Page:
Differences During The Cold War And The United States

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The Cold War lasted nearly 45 years because neither the United States nor the Soviet Union wanted to compromise their political or religious ideals. Both nations considered their way of thinking to be the best, and the looming threat of nuclear warfare further escalated the tension. A stalemate resulted from the countries’ inability to address their differences, especially those on politics, economics, and religion. When the United States and the Soviet Union began to address their differences, both had seen significant increases in arms productions and were facing their fears that the Cold War might turn hot. The United States held that democracy was the best government for all people. Because the Soviet Union ran under a totalitarian regime, …show more content…
After China obtained a new government, the United States refused to recognize the communist party, headed by Mao Zedong (Foner 888). Shortly after, the National Security Council (NSC) met and decided to pursue a “global crusade against communism” (Foner 888). The council proposed a plan to dramatically increase military spending: “In the broadest terms, the ability to perform these tasks requires a build-up of military strength by the United States and its allies…” (RAP 220). The NSC’s goal then was to produce more weapons than the Soviet Union in order to properly defend itself and its …show more content…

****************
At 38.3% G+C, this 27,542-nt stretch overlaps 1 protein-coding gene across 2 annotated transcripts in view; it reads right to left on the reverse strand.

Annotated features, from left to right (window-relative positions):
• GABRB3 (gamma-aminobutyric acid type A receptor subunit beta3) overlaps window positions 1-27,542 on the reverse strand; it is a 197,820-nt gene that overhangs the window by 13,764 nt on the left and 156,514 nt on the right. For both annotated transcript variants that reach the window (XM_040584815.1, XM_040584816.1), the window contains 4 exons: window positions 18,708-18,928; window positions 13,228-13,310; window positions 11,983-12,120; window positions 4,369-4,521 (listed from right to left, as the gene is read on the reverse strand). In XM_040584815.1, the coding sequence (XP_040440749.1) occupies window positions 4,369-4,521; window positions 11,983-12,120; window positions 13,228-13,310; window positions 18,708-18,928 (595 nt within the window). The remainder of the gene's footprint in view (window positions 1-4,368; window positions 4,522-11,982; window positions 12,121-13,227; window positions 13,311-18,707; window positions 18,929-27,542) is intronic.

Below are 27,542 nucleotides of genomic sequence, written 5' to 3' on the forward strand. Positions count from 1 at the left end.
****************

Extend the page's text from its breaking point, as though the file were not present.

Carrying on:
The United States wished to prevent the spread of communism and instead promote democracy and capitalism. Both countries increased production of arms, both nuclear and not, in order to stave off a possible invasion. Tensions between the two countries showed no signs of dissolving until Nixon introduced an idea of “peaceful coexistence” with the Soviet Union (Foner 1012). Détente, a softening of relations, would “replace the hostility of the Cold War” (Foner 1012). Both countries felt that their ideals were best, and Nixon saw that reworking relations was the only way to prevent an active war from breaking out. A result of Nixon’s new policy were the Strategic Arms Limitation Treaties (SALT). The treaties ceased the production of weapons and aimed to shrink each countries’ vast collection of nuclear missiles (Foner 1011). For the first time, the United States and Soviet Union worked to diffuse the possibility of an all-out war instead of preparing to retaliate if the other attacked

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